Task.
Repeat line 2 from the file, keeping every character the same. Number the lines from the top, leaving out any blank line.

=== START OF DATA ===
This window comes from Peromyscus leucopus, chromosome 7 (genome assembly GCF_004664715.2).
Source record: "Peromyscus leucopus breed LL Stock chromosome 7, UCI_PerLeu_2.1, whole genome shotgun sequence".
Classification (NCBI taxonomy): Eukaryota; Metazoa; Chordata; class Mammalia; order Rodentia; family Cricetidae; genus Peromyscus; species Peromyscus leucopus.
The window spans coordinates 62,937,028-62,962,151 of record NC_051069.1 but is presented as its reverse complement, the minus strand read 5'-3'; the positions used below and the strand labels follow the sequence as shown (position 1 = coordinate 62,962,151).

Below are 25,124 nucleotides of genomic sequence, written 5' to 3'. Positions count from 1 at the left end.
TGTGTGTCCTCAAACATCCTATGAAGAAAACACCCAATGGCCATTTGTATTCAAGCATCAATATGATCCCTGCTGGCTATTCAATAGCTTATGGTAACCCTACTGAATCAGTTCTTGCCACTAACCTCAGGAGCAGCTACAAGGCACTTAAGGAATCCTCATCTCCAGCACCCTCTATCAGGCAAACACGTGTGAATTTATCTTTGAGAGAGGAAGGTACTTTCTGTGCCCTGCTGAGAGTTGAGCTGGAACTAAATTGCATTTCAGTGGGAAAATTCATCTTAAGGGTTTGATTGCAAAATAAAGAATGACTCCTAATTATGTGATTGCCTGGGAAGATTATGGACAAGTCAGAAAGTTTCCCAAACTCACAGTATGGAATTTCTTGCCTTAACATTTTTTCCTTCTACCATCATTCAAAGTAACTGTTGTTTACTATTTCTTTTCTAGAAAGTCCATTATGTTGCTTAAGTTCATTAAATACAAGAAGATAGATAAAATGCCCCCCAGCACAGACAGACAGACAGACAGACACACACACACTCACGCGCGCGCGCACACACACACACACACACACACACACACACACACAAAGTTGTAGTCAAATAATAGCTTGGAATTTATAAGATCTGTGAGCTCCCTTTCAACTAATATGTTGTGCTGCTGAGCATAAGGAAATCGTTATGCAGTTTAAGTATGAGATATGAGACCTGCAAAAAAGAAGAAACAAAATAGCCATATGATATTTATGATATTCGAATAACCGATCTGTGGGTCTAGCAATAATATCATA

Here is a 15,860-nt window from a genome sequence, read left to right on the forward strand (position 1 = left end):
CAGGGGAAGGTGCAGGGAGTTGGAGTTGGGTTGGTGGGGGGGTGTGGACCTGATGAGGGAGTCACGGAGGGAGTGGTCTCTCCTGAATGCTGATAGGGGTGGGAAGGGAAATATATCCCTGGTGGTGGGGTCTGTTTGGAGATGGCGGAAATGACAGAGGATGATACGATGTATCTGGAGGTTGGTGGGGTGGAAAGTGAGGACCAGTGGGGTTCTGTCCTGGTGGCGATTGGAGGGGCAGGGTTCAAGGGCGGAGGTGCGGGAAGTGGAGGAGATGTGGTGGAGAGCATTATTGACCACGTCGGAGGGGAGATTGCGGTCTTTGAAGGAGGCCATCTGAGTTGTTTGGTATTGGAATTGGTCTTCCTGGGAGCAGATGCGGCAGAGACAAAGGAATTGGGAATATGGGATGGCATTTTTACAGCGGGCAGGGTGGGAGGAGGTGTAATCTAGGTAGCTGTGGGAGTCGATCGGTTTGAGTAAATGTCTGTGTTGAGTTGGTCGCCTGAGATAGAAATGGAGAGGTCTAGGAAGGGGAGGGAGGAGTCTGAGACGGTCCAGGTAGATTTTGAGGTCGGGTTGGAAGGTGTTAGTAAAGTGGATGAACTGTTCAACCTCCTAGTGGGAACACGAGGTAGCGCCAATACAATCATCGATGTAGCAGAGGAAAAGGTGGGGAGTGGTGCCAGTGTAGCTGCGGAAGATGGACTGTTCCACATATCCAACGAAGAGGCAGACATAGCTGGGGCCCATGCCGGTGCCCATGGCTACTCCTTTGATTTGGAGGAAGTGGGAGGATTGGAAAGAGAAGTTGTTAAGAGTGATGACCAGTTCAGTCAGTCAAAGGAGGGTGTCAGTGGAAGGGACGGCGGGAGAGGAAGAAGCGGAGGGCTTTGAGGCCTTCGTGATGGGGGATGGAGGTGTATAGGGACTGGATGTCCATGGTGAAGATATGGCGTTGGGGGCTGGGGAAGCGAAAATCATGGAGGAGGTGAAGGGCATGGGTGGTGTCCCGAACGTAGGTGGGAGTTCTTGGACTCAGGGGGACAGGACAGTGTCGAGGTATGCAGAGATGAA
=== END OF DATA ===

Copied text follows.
Source record: "Peromyscus leucopus breed LL Stock chromosome 7, UCI_PerLeu_2.1, whole genome shotgun sequence".